Ultimately, we decided upon the Gehringer version of somewhere in the middle. Although, over the next several years, I would bring up running away to Mexico more times than I can count. We decided we would keep on living. Somewhat, the opposite of Tim McGraw’s song. This meant informed decisions to not drain the savings account for a last bash vacation and to seek out clinical trials. Supporting Eric in continuing to work crazy 12-hour days with lots of traveling in order to be in the running for senior roles within his company. To continue to plan as though someday cancer would not hold the main stage. To have “boring” days and most importantly in the honesty of potential dying to commit to a large financial burden and one of the hardest emotional commitments (a phase 1 clinical trial out of state. A story for another time.). However, we were going to intentionally slow down (some forced by treatment and its side effects) and enjoy the “little things.” We were going to say “yes” to any scaled back version of our bucket list activities.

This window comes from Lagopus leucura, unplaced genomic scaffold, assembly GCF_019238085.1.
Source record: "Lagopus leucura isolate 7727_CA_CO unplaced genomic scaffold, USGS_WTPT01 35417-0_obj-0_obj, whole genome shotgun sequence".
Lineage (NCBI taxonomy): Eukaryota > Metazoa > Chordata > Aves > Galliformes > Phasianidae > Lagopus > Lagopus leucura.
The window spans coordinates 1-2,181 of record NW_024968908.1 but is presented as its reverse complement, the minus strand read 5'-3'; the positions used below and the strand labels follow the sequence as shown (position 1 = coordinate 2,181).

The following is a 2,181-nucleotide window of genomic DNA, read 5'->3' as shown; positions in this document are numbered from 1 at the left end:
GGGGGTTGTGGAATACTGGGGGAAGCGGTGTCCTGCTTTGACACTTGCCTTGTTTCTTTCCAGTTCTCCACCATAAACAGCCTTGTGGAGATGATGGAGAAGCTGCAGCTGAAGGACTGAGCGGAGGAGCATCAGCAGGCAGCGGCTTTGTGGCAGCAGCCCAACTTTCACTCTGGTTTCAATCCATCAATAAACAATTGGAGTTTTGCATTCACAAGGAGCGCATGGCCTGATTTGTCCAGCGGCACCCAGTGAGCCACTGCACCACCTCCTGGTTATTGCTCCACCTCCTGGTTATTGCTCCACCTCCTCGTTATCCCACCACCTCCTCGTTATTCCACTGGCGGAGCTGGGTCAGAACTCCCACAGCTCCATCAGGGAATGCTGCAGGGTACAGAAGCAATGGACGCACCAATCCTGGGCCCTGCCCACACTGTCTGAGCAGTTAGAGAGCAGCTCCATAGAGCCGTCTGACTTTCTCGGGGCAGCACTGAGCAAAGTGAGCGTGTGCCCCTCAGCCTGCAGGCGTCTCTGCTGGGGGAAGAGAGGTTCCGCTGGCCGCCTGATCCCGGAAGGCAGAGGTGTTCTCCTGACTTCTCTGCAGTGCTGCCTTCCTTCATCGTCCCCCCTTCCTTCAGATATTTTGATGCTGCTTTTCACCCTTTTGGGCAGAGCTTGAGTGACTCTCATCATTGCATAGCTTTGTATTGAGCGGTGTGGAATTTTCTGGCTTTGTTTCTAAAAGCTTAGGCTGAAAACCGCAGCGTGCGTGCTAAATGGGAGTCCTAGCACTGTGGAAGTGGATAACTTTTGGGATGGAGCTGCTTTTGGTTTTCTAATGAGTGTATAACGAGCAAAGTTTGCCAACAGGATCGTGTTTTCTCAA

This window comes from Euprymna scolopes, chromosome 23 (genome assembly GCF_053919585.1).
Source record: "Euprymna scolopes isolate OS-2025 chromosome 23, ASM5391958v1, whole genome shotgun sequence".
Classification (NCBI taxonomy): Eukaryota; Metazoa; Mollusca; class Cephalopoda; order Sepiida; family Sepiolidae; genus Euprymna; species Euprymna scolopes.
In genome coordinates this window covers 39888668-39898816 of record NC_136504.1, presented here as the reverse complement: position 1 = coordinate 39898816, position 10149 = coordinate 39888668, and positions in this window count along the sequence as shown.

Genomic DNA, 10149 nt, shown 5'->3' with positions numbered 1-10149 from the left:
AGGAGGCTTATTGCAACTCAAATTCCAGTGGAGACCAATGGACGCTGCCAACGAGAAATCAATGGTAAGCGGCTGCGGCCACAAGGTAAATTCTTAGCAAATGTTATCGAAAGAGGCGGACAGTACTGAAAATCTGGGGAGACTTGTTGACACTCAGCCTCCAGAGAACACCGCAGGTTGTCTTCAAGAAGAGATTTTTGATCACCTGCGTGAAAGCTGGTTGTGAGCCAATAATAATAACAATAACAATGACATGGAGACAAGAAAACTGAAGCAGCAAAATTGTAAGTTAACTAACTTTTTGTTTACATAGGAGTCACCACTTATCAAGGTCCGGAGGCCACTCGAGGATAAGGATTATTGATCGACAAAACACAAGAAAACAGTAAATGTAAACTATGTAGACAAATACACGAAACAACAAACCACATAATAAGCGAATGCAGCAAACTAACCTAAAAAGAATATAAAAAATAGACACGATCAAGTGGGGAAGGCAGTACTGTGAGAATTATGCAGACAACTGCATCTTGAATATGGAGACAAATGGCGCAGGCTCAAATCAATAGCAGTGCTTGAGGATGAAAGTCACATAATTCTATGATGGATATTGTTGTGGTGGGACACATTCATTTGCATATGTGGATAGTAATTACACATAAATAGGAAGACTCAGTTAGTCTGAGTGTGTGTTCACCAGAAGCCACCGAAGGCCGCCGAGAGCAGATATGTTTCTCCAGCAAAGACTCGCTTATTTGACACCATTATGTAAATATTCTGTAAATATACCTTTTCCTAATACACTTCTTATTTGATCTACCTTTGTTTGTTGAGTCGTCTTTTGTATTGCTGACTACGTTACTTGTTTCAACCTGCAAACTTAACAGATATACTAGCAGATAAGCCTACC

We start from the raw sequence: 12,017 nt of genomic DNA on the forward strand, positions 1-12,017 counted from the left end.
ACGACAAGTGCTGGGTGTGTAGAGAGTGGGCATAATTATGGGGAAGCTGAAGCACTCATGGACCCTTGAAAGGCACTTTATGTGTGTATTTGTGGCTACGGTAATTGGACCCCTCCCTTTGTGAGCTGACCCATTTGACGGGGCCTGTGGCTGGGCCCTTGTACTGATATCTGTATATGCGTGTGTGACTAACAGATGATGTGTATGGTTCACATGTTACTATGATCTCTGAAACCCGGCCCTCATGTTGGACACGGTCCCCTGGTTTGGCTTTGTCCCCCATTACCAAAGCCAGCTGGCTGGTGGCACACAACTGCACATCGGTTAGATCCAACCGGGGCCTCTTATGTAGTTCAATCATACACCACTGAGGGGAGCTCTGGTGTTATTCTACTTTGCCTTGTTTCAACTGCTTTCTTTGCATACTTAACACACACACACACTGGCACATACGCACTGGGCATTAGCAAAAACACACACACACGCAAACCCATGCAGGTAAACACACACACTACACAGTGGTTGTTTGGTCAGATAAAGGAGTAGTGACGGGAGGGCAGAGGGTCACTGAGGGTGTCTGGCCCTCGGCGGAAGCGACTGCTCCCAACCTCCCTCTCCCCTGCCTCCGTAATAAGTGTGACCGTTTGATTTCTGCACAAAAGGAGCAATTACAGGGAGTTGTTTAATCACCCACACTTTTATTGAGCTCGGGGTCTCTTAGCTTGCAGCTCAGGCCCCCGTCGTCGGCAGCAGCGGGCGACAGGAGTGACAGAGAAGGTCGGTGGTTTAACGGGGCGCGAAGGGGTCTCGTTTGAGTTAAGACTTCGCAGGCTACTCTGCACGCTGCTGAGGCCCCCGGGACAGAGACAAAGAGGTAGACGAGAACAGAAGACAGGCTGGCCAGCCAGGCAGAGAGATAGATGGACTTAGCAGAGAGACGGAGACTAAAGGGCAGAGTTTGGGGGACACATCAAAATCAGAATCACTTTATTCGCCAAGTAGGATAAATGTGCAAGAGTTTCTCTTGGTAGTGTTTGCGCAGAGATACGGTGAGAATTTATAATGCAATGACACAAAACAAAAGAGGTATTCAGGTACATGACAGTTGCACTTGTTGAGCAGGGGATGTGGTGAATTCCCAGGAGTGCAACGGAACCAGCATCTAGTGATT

Intentionally choosing a life direction doesn’t make following through easier. The challenges rolled in. Mostly, on Eric’s part. While he never complained, that man does not have it easy. Keeping up with the workload at his job while always trying for that next promotion meant basically not sleeping. He was known for working all day, running home to have dinner with the kiddos and coming back to sleep at the hospital (in a recliner no less.). He knew the company gym only in the sense of its ability to offer him a way to go straight from the hospital to work and still get a shower in. Early on, he would come home to have dinner with the kids, tuck me into bed and take Ethan back to work (chilling in his car seat under Eric’s desk) so my mom could get a few hours of sleep. It was made only slightly possibly by his genetic ability to require little sleep and my mom’s amazing live in help. He perpetually lived in a state of blood shot eyes and large amounts of Diet Pepsi. Later on, when we decided to go for the out of state clinical trials, there were eight hours travel time between home and the hospital. We are the first to admit that we missed a lot. Even today, because of Covid, Eric’s work schedule, having three kids and two dogs, and existing in what feels like an eighty-year-old body …. We miss a lot. My body doesn’t care if it is a holiday; it shuts down at nine pm. As in, I get a monster of a headache, word finding becomes non-existent and my ability to concentrate goes significantly downhill. It is rare that you will find me driving after eight pm. For some reason (ha, ha), my kids activity schedules don’t really seem to care. Positively though, they are independent and realize that their life does not end if they don’t have a large cheering section at each activity. One adult can provide a whopping of a cheering section and our friends that are our family cheer just as loud (if not louder) than us.